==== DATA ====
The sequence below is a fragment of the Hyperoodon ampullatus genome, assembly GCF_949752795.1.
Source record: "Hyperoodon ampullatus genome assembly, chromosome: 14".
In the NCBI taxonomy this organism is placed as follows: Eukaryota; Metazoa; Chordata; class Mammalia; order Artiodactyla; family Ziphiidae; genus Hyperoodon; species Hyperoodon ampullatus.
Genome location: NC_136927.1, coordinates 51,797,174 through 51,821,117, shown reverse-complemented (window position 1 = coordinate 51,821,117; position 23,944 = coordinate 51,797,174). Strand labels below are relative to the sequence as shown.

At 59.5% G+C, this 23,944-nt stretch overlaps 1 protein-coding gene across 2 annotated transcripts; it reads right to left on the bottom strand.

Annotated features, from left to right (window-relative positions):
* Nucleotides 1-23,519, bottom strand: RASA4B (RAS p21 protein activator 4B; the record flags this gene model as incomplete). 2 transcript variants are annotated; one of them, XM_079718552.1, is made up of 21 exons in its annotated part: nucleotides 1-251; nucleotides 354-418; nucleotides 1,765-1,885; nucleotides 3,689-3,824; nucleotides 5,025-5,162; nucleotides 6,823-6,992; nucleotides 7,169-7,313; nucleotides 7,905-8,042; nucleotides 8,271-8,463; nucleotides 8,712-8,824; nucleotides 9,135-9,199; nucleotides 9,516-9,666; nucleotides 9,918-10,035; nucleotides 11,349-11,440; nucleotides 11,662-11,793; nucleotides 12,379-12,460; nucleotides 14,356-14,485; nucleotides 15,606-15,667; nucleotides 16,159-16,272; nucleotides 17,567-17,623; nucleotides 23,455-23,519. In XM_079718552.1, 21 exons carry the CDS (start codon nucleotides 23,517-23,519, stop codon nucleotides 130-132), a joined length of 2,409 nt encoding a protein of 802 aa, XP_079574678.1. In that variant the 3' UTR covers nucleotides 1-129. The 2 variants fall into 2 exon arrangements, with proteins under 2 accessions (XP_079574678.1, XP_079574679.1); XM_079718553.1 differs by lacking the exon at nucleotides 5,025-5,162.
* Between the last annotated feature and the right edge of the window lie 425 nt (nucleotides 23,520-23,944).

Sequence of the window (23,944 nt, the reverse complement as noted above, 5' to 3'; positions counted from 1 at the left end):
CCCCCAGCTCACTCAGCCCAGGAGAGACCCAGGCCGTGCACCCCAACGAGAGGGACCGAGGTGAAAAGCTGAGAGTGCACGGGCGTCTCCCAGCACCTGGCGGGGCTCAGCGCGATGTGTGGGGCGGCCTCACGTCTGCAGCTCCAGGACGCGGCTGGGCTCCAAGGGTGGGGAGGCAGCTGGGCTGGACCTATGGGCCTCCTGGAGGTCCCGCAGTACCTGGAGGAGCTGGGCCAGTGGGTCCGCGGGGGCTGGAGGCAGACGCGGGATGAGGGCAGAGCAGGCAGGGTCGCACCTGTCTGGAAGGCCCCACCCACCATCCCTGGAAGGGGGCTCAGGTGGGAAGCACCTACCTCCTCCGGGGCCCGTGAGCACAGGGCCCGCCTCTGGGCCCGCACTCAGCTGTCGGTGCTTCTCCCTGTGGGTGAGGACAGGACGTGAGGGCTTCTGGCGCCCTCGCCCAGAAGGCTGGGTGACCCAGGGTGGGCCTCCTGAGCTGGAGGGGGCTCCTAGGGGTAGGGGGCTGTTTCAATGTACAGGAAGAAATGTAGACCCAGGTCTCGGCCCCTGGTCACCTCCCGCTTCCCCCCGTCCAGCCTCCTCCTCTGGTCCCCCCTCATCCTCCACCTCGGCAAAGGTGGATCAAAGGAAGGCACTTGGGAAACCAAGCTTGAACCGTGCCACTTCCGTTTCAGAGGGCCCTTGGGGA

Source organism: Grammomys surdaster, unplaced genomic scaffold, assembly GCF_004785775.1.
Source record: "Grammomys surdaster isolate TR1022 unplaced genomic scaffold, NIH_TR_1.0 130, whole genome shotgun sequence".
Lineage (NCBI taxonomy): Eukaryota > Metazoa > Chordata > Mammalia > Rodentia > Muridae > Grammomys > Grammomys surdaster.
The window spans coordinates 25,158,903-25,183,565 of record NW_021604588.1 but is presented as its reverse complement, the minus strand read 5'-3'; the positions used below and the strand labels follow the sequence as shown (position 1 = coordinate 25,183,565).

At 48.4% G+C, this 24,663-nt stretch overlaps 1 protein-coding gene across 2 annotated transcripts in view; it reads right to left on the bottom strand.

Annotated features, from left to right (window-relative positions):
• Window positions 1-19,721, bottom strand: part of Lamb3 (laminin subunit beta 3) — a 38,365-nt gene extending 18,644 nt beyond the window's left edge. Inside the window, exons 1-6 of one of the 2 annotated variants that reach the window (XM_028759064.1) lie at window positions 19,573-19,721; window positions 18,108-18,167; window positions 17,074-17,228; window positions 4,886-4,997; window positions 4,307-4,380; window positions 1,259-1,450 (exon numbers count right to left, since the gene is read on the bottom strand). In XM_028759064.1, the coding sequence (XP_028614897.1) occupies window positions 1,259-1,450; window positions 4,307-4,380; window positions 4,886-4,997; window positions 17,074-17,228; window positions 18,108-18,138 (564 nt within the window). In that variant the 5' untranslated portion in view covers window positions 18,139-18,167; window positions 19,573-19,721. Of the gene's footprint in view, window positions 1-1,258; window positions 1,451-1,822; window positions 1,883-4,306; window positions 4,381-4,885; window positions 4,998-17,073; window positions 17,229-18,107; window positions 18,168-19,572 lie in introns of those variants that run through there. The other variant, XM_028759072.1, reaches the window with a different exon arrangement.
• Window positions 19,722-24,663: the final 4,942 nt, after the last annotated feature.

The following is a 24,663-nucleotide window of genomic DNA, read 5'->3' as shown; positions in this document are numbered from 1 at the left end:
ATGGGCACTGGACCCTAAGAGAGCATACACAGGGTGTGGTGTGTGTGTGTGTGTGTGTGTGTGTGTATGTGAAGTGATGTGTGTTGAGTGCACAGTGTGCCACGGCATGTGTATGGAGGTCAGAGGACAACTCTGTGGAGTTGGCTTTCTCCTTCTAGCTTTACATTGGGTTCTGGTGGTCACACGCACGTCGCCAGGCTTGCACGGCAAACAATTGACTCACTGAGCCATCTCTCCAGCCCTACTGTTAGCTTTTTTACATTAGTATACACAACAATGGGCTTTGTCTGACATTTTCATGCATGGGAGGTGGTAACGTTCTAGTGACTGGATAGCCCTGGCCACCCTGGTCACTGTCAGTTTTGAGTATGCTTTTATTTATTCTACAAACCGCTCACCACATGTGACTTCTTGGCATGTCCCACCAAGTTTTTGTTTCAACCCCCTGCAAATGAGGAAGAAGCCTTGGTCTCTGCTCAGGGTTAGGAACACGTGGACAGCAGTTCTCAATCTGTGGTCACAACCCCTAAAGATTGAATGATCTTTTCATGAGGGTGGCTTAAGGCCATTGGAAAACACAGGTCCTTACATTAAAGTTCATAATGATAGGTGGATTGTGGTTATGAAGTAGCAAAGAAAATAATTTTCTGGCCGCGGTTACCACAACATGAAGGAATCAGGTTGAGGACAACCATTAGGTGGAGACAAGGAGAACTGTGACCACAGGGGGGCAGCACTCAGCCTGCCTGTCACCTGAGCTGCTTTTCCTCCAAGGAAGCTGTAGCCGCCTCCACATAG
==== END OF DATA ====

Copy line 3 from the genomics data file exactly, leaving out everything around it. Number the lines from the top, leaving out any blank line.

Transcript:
In the NCBI taxonomy this organism is placed as follows: Eukaryota; Metazoa; Chordata; class Mammalia; order Artiodactyla; family Ziphiidae; genus Hyperoodon; species Hyperoodon ampullatus.